"Every SEC Championship is different because the personality of the each team is different," AU coach David Marsh said. "The competition in the SEC is always fabulous. Swimming in the SEC is only going to get better and for now we are very proud to be number one."
Georgia's women came into the meet ranked No. 1 for the second straight year. Last season Auburn upset the Lady Bulldogs to win a third straight SEC title and nearly did the same thing this year.
Auburn pulled ahead by six points with two events to go on Saturday night, but the Lady Bulldogs smashed the pool record by better than seven seconds to win the 400 freestyle relay, the last event of the competition, to hold off the Tigers by a score of 1,094 to 1,075. Florida was third with 758 while Kentucky was fourth with 597 and host Tennessee scored 535.
Georgia regained the lead in the next to last event, platform diving, outscoring the Tigers 38-19 as Lynn Seagraves finished fifth, one spot behind Sara Hershman of Georgia and one position ahead of Georgia diver Emily Hunter.
UGA's 400 freestyle relay team then took care of business by smashing the pool record by more than seven seconds in a time of 3:15.67. The Auburn relay of Rachel Gol, Jana Kolukanova, Margo McCawley and Emily Kukors was second in 3:18.31.
A happy UGA coach, Jack Bauerle, said, "This is the best SECs we've ever had and it's the sweetest one we've ever had. We've got such an exceptionally tough group of kids. They really gutted it out. I could not be more elated, and I am especially happy for our seniors."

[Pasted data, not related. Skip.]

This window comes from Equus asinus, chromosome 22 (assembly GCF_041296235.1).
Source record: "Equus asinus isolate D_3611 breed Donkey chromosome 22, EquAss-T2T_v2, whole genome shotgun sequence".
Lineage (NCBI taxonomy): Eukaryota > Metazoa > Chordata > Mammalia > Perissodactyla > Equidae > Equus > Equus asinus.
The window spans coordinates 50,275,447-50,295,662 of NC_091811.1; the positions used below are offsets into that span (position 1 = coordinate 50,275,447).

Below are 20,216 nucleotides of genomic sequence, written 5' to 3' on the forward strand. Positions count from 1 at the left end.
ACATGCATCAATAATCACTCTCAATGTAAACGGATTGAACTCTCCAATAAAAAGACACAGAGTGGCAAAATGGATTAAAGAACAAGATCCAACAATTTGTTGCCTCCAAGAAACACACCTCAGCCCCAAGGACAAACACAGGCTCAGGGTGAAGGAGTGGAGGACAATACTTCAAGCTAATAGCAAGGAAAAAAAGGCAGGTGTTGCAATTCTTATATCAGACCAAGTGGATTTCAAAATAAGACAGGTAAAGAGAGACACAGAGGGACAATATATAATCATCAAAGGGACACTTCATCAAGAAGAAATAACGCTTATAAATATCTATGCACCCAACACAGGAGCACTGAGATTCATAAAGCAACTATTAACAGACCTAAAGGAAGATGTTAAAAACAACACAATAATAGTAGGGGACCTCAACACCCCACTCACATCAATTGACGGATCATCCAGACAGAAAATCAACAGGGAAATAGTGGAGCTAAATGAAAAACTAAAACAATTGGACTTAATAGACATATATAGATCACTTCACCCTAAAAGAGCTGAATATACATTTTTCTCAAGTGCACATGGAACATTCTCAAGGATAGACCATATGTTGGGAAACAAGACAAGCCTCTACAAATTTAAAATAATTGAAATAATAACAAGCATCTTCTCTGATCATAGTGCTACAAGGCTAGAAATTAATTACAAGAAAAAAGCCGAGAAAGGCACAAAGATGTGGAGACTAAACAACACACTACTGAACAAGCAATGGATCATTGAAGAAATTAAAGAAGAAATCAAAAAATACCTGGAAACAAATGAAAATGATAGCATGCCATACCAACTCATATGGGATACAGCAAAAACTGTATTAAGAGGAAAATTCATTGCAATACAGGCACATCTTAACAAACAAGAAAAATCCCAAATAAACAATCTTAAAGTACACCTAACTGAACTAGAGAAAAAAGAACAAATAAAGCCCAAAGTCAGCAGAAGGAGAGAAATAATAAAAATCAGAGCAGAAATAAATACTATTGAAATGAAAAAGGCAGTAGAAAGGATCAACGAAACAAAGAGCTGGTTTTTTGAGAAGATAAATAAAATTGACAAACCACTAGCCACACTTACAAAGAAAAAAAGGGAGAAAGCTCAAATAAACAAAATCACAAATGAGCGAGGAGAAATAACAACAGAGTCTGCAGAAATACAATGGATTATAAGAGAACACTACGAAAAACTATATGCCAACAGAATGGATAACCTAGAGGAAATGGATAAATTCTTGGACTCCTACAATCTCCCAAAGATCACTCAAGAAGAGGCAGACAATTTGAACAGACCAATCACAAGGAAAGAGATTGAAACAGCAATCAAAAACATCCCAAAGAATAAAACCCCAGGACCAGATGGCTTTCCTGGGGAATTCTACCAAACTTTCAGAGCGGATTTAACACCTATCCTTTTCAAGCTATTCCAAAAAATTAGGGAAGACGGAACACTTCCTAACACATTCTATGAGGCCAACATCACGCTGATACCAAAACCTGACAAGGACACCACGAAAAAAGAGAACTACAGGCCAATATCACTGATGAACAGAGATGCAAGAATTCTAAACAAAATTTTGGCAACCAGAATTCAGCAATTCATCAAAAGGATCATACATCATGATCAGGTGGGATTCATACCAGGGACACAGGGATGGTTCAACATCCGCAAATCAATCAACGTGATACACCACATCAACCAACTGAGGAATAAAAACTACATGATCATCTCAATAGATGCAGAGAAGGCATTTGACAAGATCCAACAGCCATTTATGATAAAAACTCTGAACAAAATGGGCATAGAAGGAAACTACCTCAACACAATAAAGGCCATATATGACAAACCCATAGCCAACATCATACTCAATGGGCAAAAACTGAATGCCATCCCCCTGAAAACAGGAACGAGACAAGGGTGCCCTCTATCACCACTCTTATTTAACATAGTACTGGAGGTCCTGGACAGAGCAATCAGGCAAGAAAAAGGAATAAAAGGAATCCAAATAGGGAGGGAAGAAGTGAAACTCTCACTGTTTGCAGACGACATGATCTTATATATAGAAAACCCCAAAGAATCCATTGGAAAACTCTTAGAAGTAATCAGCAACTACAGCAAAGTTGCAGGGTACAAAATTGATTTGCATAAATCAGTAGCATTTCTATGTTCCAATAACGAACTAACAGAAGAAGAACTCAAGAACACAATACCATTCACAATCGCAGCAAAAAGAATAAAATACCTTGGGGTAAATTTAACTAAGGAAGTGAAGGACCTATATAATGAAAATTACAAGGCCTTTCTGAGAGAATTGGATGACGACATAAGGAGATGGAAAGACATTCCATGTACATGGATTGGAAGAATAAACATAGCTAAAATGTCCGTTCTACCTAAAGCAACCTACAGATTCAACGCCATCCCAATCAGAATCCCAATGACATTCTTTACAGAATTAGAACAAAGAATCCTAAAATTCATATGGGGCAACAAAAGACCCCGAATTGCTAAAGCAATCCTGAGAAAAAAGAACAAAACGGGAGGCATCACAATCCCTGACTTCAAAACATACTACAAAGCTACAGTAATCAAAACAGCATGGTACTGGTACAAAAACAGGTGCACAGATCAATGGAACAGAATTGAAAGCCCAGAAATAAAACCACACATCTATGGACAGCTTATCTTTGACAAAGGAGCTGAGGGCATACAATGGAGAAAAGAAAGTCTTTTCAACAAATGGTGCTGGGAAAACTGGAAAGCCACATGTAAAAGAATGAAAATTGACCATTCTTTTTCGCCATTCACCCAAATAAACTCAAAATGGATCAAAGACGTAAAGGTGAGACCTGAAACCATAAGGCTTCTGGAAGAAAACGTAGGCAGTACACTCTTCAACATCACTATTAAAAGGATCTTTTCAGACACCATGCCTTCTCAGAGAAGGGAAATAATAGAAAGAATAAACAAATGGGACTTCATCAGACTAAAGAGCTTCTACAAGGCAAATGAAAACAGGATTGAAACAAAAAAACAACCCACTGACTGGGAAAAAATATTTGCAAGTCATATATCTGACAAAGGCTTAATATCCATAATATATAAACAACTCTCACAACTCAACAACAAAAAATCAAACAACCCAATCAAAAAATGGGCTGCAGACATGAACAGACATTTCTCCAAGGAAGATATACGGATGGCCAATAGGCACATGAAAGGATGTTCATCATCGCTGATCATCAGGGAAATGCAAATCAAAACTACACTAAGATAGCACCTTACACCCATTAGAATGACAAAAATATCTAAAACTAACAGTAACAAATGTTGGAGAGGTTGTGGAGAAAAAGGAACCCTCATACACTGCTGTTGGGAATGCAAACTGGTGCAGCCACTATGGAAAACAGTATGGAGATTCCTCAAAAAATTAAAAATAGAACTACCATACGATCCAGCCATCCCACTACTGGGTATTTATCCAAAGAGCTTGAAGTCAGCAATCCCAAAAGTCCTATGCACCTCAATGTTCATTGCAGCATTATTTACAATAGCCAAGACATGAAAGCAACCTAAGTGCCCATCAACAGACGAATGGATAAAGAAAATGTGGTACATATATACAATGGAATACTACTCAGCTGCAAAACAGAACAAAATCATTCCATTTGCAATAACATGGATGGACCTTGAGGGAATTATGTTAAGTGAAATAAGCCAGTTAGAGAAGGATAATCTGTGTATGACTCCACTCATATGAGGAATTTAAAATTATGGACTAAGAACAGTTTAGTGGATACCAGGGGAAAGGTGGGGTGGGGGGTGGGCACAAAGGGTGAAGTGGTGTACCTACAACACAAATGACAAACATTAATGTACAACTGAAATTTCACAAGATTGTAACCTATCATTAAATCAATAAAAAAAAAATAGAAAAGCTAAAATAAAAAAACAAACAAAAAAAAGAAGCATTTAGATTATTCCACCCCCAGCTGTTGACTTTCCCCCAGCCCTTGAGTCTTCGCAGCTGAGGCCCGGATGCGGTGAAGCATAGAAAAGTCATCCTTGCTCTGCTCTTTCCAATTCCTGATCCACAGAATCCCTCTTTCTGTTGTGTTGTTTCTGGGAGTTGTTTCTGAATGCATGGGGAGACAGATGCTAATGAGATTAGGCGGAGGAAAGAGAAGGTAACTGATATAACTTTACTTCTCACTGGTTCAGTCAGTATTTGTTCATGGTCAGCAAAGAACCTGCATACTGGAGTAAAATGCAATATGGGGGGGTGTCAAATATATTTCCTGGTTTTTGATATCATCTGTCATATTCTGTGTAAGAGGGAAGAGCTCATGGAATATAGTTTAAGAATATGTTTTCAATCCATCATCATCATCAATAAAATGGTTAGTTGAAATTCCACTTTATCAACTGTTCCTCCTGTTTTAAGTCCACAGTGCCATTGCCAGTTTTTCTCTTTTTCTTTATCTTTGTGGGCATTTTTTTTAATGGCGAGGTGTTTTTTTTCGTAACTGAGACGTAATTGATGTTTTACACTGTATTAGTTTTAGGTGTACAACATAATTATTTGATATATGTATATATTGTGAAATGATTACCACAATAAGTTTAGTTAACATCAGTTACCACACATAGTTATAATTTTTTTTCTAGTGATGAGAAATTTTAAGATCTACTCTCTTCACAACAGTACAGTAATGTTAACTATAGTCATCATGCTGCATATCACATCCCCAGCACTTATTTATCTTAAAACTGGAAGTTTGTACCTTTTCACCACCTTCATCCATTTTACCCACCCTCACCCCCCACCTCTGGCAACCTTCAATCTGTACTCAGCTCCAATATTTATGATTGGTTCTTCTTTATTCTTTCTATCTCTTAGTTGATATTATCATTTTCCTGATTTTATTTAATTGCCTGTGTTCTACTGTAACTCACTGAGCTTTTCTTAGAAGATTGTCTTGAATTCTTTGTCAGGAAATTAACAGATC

A one-two-three sweep in the 100 freestyle in the second event on Saturday night put the Tigers in total control in the men's competition.
AU's Cesar Cielo celebrates his victory in the 100 freestyle. He also won the 50 freestyle.
Cesar Cielo led the charge in a time of 43.00, narrowly edging Jacob Andkjaer (43.02) while Bryan Lundquist was third in 43.81.
Cielo, Bryan Lundquist, Kurt Cady and Jakob Andkjaer added a punctuation mark to their big victory by closing the meet with an impressive victory in the 400 freestyle relay in 2:52.41, the fastest time in the nation this year. The Tigers won four of the five relays over the four days of competition. Cielo gave the Tigers the lead with an opening leg of 42.81 and AU never trailed.
Doug Van Wie races in the 200 backstroke on Saturday night.
Team captain Doug Van Wie had an impressive meet. He won the 200 backstroke on Saturday night to go with his victory in the 100 backstroke. "It's great my senior year being able to win two individual titles," he said.
"We had a goal of doubling our lead on the last day and really extend it."
The victorious Tigers take their traditional championship plunge on Saturday night.
"It was a combination of a great team effort," said Lundquist, a junior from Marietta, Ga. "We all operate so well as a team. It was great to have some of these new guys in here. They add to our team atmosphere so much. They bring a very positive attitude. It was a great way to finish off the meet. We could not have asked for a better way to end it."
For the women's team, junior Hayley Peirsol won her first SEC title, taking the 1650 freestyle in a time of 15:53.90.
"I really want to commend Georgia as they put together a solid meet, top to bottom," said Auburn co-head women's coach, Dorsey Tierney-Walker said. "It is always exciting to compete at the highest level and with the best swimmers in the country."
The NCAA Women's Swimming And Diving Championships are scheduled for March 16-18 at the Gabrielsen Natatorium on the campus of the University of Georgia. The NCAA Men's Swimming & Diving Championships will be March 23-25 in Atlanta at the Georgia Tech Aquatic Center where the AU men will go for a fourth straight national title.